Ensure persistence of energy conservation


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Back in the 1980s, when I was a computer science student, I was taught that a good systems designer would design him- or herself out of the system. This meant that the system worked, it was well documented, operators were well trained, and the system could be maintained. The system designer, like a house builder, could close the door on a project with a clear conscience and whistle while walking away, content with a job well done.

In the world of energy efficiency, there's a word for that: persistence. Persistence is the ability of an energy conservation measure (ECM) to last—for the energy, financial, and carbon savings to accrue over time, as planned. In the parlance of systems engineering, energy engineers will round off an ECM project with persistence measures with performance benchmarks, documentation, and training.

To do anything less, engineers are shortchanging owners because the ECM won't last long, thus undermining the integrity of any cost-benefit analyses performed that led to the ECM. It's like selling a car without oil or transmission fluid. The owner might get the car out of the lot, but it won't be long before the car ceases to function.

But how far should persistence measures go? The answer is that it depends on the ECM. A study by Portland Energy Conservation Inc. (PECI) and Texas A&M University on persistence of repairs stemming from commissioning buildings found that persistence has a signature: ECMs impacting the surface of systems, like thermostat setpoints and set-back schedules, were changed to accommodate immediate needs for comfort or lighting, and sometimes were not changed back to original settings. On the other hand, ECMs made deep into a system—such as trimming a pump impeller, changing control software code, or replacing a chiller—had stronger persistence. Knowing about this signature can help you with persistence planning.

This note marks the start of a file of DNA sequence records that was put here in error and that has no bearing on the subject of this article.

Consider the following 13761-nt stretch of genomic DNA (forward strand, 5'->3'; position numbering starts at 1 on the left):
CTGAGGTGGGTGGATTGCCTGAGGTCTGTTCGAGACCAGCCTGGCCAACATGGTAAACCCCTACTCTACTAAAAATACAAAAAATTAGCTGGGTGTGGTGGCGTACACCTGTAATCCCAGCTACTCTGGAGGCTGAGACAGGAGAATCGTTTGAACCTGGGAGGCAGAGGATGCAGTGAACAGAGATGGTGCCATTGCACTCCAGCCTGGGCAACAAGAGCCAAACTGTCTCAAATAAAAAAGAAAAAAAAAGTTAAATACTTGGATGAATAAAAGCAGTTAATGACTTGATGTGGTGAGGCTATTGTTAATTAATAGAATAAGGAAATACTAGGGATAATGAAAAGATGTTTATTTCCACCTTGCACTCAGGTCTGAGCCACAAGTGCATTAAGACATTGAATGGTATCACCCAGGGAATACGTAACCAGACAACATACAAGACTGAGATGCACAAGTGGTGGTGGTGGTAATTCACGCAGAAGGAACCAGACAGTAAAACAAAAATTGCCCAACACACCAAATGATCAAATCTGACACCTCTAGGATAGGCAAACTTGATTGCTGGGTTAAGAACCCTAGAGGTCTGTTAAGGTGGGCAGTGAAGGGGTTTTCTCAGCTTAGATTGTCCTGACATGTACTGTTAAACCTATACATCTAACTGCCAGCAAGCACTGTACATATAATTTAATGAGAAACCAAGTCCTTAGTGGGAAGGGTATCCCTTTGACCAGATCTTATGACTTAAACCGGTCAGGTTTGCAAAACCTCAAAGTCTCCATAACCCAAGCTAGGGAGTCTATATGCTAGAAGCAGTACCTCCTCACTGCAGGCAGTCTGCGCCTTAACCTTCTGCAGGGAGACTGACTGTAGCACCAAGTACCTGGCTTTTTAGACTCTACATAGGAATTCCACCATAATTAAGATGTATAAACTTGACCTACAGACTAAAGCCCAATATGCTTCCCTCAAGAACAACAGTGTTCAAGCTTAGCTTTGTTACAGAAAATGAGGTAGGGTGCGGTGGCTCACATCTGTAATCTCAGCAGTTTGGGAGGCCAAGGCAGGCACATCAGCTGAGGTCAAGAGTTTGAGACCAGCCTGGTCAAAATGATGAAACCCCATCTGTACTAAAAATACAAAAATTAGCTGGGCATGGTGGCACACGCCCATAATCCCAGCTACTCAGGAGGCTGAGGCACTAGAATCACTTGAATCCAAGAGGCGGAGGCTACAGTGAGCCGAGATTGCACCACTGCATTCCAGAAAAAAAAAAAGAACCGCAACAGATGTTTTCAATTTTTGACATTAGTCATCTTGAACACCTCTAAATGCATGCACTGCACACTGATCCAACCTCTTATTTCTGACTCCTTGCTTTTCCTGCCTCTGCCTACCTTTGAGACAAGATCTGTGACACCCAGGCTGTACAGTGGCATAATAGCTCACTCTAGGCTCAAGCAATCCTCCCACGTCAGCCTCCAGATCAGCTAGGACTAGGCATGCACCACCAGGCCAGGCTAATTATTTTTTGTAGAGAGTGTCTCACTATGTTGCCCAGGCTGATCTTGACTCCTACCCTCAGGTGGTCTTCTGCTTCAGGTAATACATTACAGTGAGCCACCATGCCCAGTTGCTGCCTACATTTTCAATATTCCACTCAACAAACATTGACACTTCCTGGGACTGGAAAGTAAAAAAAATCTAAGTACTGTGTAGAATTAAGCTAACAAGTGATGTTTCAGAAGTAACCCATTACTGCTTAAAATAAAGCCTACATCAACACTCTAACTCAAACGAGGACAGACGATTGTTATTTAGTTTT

Research conducted by Consulting-Specifying Engineer for the MEP Giants report on page 20 found that commissioning (Cx) and maintenance/repair/operation (MRO) services are on the rise among engineering firms. A lot of this work is energy related, as discussed in my Viewpoint last month, "There's gold in building performance data." Engineers entering into the Cx and MRO markets need to be aware that persistence is important to building owners and program managers dispensing capital budgets and rebates. Based on the wisdom from energy conservation programs spanning 30 years, projects increasingly are requiring that ECM cost-benefit analysis include persistence measures such as documentation, training, scheduled maintenance, and ongoing/continuous Cx.

Please visit my Give and Take blog at www.csemag.com/blog , where I have posted this Viewpoint along with hyperlinks to reports and presentations on persistence that can will help you build persistence measures into your energy and environmental projects.

Send your questions and comments to: Michael.Ivanovich@reedbusiness.com

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